Among the key skills we look for in our talent pool is the ability to take initiative and be self-motivated. These skills probably allow leaders the most mental peace. Knowing that your team is charged up, delivering quality results and aiming for the achievement of goals, day after day. Awesome isn’t it? In reality though, such energy diminishes over time and productivity tends to reduce. It’s a natural cycle that every team experiences. That’s the moment when you, their leader, needs to step in and motivate your team.
In theory, it’s great to have a team of self-motivated individuals. But let’s be honest with ourselves – are they truly so self-motivated that your input is redundant? I don’t believe a team can continuously, year after year, remain motivated without some level of intervention from their leader. Their motivation needs refreshing. And that’s what your job, as their leader is. To rekindle and fuel their passion for the job.
To start this year on a positive note with a team that’s highly pumped up for the challenges ahead you’ll need a plan to motivate them. Here are a few things you can do to achieve this:
1. Clear Expectations
Ever sat through a performance review meeting and have a team member say to you “but I didn’t know what was expected off me”? Sometimes what’s obvious in your mind isn’t so for your team. You can’t hold it against them if expectations weren’t clearly laid out. In the end you’ll have a team of individuals scrambling aimlessly and without a common purpose.
Expectations need to be clear from the start. For a new recruit, it should be clarified within the first few days of their joining. For your present team members’ it’s imperative that you dedicate some time early on in the year to address your expectations off them. A common mistake leaders make is “assuming” that their team knows. Don’t leave any aspect of your expectation to such assumptions. That means you have to be meticulous in your briefing. Get into the details of what exactly your objectives are for the team. Be clear the behaviors you expect and the achievements you aim to make during the year. And remember to not just do this once a year. Clearing your expectations to motivate your team is on-going.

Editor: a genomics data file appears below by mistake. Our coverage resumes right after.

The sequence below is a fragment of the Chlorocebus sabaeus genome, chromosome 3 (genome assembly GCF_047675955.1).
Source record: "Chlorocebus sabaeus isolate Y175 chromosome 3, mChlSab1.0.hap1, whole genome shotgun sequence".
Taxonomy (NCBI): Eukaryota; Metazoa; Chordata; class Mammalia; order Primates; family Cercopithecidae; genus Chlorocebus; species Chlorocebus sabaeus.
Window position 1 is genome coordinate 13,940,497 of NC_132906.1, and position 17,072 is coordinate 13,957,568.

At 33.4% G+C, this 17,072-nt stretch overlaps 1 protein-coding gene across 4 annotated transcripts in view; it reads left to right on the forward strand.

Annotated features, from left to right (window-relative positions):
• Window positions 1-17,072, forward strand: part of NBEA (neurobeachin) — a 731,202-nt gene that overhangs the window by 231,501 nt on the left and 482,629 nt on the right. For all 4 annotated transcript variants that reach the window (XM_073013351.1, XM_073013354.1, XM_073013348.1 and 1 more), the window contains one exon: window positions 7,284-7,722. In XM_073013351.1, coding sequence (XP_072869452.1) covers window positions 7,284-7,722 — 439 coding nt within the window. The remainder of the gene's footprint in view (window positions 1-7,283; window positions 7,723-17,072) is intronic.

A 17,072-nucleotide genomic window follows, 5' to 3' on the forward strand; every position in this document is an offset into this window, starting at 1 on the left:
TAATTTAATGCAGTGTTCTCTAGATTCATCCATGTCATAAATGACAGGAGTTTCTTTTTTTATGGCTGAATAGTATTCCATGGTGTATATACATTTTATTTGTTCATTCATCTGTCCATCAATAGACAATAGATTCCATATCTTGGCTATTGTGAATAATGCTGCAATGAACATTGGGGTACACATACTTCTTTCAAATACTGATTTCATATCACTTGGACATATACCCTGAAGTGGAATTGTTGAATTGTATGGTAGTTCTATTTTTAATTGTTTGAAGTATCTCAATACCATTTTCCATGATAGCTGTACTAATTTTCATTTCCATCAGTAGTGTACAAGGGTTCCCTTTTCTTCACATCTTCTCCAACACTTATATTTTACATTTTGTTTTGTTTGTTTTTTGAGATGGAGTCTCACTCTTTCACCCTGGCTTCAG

2. Nurture and Value
You know that comforting feeling you get when you know someone’s got your back? That no matter how difficult the journey is, you’ll always have a guiding hand to steer you to safety. That’s exactly the feeling that motivates people to continue challenging themselves and pushing the boundary to achieve even more greatness.
That’s the comfort your team should feel from you. A feeling that they are nurtured and taken care of. That they’re supported and encouraged. That even though they make mistakes, the learning will make them stronger because they have the confidence of their leader. To motivate your team you’ll need to make them feel valued and believe that they’re not just a cog in a machine. That they hold importance to you and that you rely on them for the team to function optimally. And if you really want to prove that you value your team then make them feel trusted and in return honor their belief that they can trust you.
3. Make it Personal
Your vision and goals for the company may be bold but they matter quite little to your team. And that’s because everything you’re envisioning is too broad for them to embrace in the short term. Individuals have a hard time relating to these visions. They see where the company is headed and what it’s trying to achieve. They may even understand what contributions they have to make to materialize these goals for the company. But the question that troubles them is “what’s in it for me?”
This is why you, as their leader, must step up and visually place them into the overall vision of the company. The presentation of the company vision should be tied in with each individual team members’ personal vision, goal and career path. Each of them should be able to see not only what their contributions are, but what the achievement of those broad goals means for them. How they can benefit from it. The progress they’ll enjoy. Basically to motivate your team to contribute and strive for more you’ll need to paint a pretty picture where their personal gains are visible to them. In fact, you may want to even align the team’s goals with their personal goals. That way they’ll see their growth in the company’s growth.
The year ahead presents itself as yet another opportunity for us all to make an impact in our personal and professional lives. As a leader, you’ll face stiff challenges, but remember you’re not the only one. To overcome these challenges and make the most of the opportunities that come about you’ll need a team of highly motivated individuals who are aligned to a common goal. If you motivate them early (and frequently) you could be cruising through the year and accomplishing even more than what you had initially planned.
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